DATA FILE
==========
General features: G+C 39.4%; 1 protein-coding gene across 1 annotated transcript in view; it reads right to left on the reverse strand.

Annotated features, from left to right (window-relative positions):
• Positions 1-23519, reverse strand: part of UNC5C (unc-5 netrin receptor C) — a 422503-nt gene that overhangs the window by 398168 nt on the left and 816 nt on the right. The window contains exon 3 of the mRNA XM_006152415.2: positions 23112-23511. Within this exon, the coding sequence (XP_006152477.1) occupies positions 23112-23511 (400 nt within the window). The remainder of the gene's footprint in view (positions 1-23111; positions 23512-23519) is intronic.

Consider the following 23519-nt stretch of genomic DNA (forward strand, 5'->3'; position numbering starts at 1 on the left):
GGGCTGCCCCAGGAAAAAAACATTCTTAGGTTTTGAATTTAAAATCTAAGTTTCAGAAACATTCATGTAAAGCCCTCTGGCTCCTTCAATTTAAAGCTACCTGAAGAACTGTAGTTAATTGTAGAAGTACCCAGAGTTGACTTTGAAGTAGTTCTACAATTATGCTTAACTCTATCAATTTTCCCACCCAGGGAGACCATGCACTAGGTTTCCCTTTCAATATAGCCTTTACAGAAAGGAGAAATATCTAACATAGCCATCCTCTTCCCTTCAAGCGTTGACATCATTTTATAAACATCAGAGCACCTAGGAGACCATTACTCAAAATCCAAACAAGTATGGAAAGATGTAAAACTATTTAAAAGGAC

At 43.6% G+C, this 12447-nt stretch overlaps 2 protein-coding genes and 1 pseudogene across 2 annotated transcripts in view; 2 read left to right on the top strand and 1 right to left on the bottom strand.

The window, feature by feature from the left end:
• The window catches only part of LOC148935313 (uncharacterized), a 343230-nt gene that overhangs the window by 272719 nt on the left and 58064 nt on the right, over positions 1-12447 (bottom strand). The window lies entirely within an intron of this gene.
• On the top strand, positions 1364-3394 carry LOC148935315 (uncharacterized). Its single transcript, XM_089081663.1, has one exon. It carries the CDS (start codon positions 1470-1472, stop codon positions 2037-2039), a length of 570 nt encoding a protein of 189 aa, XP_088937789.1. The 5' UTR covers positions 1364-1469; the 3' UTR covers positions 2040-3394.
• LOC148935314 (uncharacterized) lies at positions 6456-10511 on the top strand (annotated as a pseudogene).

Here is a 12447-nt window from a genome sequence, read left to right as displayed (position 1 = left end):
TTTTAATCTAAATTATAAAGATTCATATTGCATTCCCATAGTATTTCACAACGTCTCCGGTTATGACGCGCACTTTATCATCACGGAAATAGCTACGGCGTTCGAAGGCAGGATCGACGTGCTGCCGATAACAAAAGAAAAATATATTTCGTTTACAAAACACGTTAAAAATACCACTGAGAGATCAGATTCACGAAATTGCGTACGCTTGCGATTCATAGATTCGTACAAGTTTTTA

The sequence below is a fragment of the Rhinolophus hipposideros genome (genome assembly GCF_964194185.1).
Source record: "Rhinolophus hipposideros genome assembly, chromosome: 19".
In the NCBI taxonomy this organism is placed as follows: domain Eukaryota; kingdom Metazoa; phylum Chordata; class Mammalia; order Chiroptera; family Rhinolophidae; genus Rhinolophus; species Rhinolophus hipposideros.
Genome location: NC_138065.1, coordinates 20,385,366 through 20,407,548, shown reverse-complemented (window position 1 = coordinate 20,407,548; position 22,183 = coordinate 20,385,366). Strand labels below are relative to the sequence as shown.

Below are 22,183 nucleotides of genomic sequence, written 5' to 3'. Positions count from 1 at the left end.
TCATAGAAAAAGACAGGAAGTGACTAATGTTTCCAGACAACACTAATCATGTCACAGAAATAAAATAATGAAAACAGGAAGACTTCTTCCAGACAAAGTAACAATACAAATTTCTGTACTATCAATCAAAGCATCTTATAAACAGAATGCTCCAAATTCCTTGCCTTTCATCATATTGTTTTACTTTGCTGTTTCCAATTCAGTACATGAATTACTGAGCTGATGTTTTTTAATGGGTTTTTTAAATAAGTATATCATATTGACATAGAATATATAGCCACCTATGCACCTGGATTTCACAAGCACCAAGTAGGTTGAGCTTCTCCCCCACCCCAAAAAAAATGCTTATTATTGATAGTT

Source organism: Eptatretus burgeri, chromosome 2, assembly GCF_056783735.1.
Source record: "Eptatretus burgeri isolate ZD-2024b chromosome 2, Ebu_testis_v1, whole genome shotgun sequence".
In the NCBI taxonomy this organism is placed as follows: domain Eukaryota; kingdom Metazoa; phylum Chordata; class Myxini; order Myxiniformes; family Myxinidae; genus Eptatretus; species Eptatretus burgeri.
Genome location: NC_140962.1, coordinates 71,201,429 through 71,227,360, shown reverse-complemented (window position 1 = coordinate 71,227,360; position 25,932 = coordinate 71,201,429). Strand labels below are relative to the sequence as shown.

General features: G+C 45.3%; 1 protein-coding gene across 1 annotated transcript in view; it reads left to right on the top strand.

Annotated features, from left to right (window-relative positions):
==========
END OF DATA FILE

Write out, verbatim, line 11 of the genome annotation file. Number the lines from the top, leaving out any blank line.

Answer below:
Here is a 12447-nt window from a genome sequence, read left to right as displayed (position 1 = left end):